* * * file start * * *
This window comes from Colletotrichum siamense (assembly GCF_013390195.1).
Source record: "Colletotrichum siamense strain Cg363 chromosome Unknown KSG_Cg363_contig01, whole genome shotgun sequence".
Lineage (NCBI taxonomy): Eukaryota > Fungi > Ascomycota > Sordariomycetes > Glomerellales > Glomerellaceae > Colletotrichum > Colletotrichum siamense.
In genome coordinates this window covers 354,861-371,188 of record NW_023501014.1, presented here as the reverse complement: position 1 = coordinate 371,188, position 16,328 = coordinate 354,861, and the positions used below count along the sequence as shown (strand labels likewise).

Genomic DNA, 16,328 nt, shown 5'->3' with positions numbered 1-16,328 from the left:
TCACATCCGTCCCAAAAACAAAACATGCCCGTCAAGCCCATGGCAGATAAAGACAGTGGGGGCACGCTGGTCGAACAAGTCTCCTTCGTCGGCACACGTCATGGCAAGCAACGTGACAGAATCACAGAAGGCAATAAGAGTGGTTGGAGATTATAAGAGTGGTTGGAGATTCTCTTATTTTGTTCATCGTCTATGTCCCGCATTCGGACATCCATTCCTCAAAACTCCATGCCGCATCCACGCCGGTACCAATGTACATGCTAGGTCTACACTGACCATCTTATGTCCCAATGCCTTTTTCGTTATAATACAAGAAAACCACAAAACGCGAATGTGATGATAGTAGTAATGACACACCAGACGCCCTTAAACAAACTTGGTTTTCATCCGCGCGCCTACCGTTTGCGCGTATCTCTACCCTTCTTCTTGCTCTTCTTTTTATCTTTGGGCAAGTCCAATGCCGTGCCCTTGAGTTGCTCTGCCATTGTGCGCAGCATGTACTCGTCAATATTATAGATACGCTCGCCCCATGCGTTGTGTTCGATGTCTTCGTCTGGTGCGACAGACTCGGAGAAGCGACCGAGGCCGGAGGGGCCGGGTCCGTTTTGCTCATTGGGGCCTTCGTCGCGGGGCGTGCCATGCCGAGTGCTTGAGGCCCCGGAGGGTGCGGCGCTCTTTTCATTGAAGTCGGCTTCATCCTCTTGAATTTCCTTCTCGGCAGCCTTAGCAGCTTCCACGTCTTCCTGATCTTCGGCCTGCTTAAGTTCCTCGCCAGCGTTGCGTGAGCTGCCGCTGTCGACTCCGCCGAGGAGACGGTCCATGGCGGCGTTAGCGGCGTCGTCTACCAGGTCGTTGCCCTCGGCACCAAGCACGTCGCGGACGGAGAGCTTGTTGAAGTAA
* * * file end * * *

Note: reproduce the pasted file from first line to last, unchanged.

This window comes from Colletotrichum siamense (assembly GCF_013390195.1).
Source record: "Colletotrichum siamense strain Cg363 chromosome Unknown KSG_Cg363_contig01, whole genome shotgun sequence".
Lineage (NCBI taxonomy): Eukaryota > Fungi > Ascomycota > Sordariomycetes > Glomerellales > Glomerellaceae > Colletotrichum > Colletotrichum siamense.
In genome coordinates this window covers 354,861-371,188 of record NW_023501014.1, presented here as the reverse complement: position 1 = coordinate 371,188, position 16,328 = coordinate 354,861, and the positions used below count along the sequence as shown (strand labels likewise).

Genomic DNA, 16,328 nt, shown 5'->3' with positions numbered 1-16,328 from the left:
TCACATCCGTCCCAAAAACAAAACATGCCCGTCAAGCCCATGGCAGATAAAGACAGTGGGGGCACGCTGGTCGAACAAGTCTCCTTCGTCGGCACACGTCATGGCAAGCAACGTGACAGAATCACAGAAGGCAATAAGAGTGGTTGGAGATTATAAGAGTGGTTGGAGATTCTCTTATTTTGTTCATCGTCTATGTCCCGCATTCGGACATCCATTCCTCAAAACTCCATGCCGCATCCACGCCGGTACCAATGTACATGCTAGGTCTACACTGACCATCTTATGTCCCAATGCCTTTTTCGTTATAATACAAGAAAACCACAAAACGCGAATGTGATGATAGTAGTAATGACACACCAGACGCCCTTAAACAAACTTGGTTTTCATCCGCGCGCCTACCGTTTGCGCGTATCTCTACCCTTCTTCTTGCTCTTCTTTTTATCTTTGGGCAAGTCCAATGCCGTGCCCTTGAGTTGCTCTGCCATTGTGCGCAGCATGTACTCGTCAATATTATAGATACGCTCGCCCCATGCGTTGTGTTCGATGTCTTCGTCTGGTGCGACAGACTCGGAGAAGCGACCGAGGCCGGAGGGGCCGGGTCCGTTTTGCTCATTGGGGCCTTCGTCGCGGGGCGTGCCATGCCGAGTGCTTGAGGCCCCGGAGGGTGCGGCGCTCTTTTCATTGAAGTCGGCTTCATCCTCTTGAATTTCCTTCTCGGCAGCCTTAGCAGCTTCCACGTCTTCCTGATCTTCGGCCTGCTTAAGTTCCTCGCCAGCGTTGCGTGAGCTGCCGCTGTCGACTCCGCCGAGGAGACGGTCCATGGCGGCGTTAGCGGCGTCGTCTACCAGGTCGTTGCCCTCGGCACCAAGCACGTCGCGGACGGAGAGCTTGTTGAAGTAA